Q: You’ve worked oppostite big stars like Richard Gere (Shall We Dance) and Halle Berry (Things We Lost in the Fire), are there actors you admired growing up? Who do you look up to now and who would you still love to work with?
A: There are lots of people I’d love to work with and it’s been crazy some of the people that I have already worked with. I booked 8 Mile when I first graduated college and I still remember the first time I heard Eminemem. I had to drive my car from San Jose and Eminem was the only CD in my car at the time and then I got to go to set and meet and work with him. I was watching Richard Gere films my whole life and then I work with him and Stanley Tucci and Susan Sarandon and even Jennifer Lopez. This industry is one of such vast impact. At the time I worked with Jennifer Lopez, she was one of the most popular people on the planet and so you wonder what she will be like and she was just so cool to work with. But of everyone, the one that stands out for me is Benicio Del Toro. He is a great actor, so generous and always interesting. Working with him is like getting a lesson, you are literally learning and working.
Q: Are there any directors that you’ve worked with that really helped you grow as an actor? Who do you hope to work with in the future?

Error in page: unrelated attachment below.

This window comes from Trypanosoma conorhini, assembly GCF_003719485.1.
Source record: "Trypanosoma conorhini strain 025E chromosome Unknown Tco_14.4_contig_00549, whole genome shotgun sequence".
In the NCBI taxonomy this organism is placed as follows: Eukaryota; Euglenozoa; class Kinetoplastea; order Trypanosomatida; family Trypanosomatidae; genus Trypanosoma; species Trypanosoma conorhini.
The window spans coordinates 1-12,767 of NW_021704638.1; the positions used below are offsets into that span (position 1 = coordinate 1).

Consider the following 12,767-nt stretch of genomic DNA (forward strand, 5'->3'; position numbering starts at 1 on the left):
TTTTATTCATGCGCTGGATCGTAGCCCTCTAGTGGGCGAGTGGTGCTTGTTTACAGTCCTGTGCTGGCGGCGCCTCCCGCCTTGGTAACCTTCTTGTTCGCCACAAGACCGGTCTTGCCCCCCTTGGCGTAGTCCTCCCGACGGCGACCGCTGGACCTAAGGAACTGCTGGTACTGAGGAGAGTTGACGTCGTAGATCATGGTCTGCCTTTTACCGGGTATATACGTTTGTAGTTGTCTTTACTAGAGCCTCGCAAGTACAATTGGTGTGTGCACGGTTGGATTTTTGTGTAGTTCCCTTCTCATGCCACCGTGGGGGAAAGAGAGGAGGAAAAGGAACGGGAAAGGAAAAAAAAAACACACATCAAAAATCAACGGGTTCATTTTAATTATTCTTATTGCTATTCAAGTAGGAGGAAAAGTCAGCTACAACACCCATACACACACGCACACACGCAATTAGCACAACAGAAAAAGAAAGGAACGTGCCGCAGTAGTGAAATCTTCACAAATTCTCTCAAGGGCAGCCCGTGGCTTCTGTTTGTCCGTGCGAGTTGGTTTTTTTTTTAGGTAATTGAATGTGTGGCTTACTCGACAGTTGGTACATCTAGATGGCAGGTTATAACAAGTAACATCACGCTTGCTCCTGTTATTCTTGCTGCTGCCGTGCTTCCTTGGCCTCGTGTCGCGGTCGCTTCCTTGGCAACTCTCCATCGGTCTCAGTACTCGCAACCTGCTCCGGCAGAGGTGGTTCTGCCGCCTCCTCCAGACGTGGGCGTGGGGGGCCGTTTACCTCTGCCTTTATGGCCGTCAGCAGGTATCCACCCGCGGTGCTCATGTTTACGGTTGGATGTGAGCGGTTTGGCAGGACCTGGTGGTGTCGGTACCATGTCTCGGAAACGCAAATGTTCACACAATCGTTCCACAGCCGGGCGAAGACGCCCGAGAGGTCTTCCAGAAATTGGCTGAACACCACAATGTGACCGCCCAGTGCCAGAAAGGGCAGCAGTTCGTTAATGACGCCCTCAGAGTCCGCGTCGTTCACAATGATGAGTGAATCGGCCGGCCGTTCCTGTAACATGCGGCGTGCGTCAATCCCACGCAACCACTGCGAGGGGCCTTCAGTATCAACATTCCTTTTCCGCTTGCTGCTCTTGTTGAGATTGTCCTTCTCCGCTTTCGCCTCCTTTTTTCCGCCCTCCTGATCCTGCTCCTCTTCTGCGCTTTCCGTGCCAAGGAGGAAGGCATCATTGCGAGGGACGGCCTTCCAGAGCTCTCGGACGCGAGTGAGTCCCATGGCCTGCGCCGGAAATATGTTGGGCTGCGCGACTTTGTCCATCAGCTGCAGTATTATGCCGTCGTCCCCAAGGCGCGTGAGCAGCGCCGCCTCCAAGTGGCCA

A: Spike Lee is one of the greatest directors out there. He is a guy that getting the job, is the big, big, big, thing! If you get the job to work for Spike Lee, that is the big deal. If you book one of his films you know you did something right because his casting is always so dead on point. He always has the right guy or girl in the work. He also has lots of expectations. He expects you to ‘bring it’ on set and if you don’t he will change the set up right around you and focus on someone else if you are not ready to do the work. I got to shoot Miracle at St. Anna with Lee in Italy. This film was the first time I worked on another continent and for that amount of time, it was such an opportunity to show my range. Of all my experiences it is certainly my crown jewel. I got to be the ambassador of that film and travel Europe promoting it. My character, ‘The Chocolate Giant’ is this lovable guy in a bad position. For one, he’s at war and he’s at war abroad in Italy and he’s dually at war at home because of the racism that existed at that time. I got to show the humanity of the American soldier and of the American black soldier versus the other participants in the war. The interaction between my character and the young boy is universal; it showed the value of human life even if you don’t know the other person or don’t speak the same language. That film exemplified humanity for me. Going forward, I want to work with Steven Spielberg and Quentin Tarantino. There are also a lot of guys who make films that aren’t yet big names whose films I love so it would be great to work with some of them. I also would love to work with Clooney as a director. I like to work so i’d like to make as many films as I can. But right now my focus is on my opportunity in TV, but whenever it is I get back to movies, I look forward to really focusing on that work and doing the best that I can